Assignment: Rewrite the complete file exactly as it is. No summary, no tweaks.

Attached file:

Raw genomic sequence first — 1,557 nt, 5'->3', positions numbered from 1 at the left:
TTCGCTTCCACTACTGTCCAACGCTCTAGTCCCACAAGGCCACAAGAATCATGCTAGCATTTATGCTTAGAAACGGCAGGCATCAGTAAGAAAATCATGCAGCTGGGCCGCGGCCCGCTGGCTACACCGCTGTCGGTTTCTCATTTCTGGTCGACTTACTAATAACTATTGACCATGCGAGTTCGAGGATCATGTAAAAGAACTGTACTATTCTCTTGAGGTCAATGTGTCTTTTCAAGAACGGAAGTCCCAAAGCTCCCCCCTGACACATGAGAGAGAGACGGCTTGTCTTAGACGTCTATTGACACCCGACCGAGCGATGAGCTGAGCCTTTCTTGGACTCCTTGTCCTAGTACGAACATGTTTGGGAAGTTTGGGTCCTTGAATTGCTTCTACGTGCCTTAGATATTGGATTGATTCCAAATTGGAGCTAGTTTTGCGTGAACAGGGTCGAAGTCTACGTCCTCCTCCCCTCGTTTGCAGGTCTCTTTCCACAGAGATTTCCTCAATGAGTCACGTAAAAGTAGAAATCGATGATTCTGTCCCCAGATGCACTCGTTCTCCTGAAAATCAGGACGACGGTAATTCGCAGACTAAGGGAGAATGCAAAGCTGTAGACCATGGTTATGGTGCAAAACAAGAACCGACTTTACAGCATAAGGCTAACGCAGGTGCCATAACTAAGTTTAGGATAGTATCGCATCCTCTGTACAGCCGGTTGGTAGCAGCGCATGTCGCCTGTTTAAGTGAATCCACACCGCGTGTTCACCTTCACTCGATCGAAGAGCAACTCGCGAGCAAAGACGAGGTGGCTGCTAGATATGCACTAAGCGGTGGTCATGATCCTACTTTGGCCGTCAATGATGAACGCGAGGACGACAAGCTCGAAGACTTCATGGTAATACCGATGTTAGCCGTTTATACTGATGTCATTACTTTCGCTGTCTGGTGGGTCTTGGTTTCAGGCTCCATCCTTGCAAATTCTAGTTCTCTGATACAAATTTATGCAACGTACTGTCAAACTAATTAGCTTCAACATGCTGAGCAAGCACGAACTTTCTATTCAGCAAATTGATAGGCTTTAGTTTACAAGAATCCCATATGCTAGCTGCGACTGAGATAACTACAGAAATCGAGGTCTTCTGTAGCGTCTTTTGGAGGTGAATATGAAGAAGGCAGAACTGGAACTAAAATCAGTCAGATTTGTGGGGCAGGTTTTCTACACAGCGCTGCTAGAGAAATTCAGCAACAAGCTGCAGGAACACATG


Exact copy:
Raw genomic sequence first — 1,557 nt, 5'->3', positions numbered from 1 at the left:
TTCGCTTCCACTACTGTCCAACGCTCTAGTCCCACAAGGCCACAAGAATCATGCTAGCATTTATGCTTAGAAACGGCAGGCATCAGTAAGAAAATCATGCAGCTGGGCCGCGGCCCGCTGGCTACACCGCTGTCGGTTTCTCATTTCTGGTCGACTTACTAATAACTATTGACCATGCGAGTTCGAGGATCATGTAAAAGAACTGTACTATTCTCTTGAGGTCAATGTGTCTTTTCAAGAACGGAAGTCCCAAAGCTCCCCCCTGACACATGAGAGAGAGACGGCTTGTCTTAGACGTCTATTGACACCCGACCGAGCGATGAGCTGAGCCTTTCTTGGACTCCTTGTCCTAGTACGAACATGTTTGGGAAGTTTGGGTCCTTGAATTGCTTCTACGTGCCTTAGATATTGGATTGATTCCAAATTGGAGCTAGTTTTGCGTGAACAGGGTCGAAGTCTACGTCCTCCTCCCCTCGTTTGCAGGTCTCTTTCCACAGAGATTTCCTCAATGAGTCACGTAAAAGTAGAAATCGATGATTCTGTCCCCAGATGCACTCGTTCTCCTGAAAATCAGGACGACGGTAATTCGCAGACTAAGGGAGAATGCAAAGCTGTAGACCATGGTTATGGTGCAAAACAAGAACCGACTTTACAGCATAAGGCTAACGCAGGTGCCATAACTAAGTTTAGGATAGTATCGCATCCTCTGTACAGCCGGTTGGTAGCAGCGCATGTCGCCTGTTTAAGTGAATCCACACCGCGTGTTCACCTTCACTCGATCGAAGAGCAACTCGCGAGCAAAGACGAGGTGGCTGCTAGATATGCACTAAGCGGTGGTCATGATCCTACTTTGGCCGTCAATGATGAACGCGAGGACGACAAGCTCGAAGACTTCATGGTAATACCGATGTTAGCCGTTTATACTGATGTCATTACTTTCGCTGTCTGGTGGGTCTTGGTTTCAGGCTCCATCCTTGCAAATTCTAGTTCTCTGATACAAATTTATGCAACGTACTGTCAAACTAATTAGCTTCAACATGCTGAGCAAGCACGAACTTTCTATTCAGCAAATTGATAGGCTTTAGTTTACAAGAATCCCATATGCTAGCTGCGACTGAGATAACTACAGAAATCGAGGTCTTCTGTAGCGTCTTTTGGAGGTGAATATGAAGAAGGCAGAACTGGAACTAAAATCAGTCAGATTTGTGGGGCAGGTTTTCTACACAGCGCTGCTAGAGAAATTCAGCAACAAGCTGCAGGAACACATG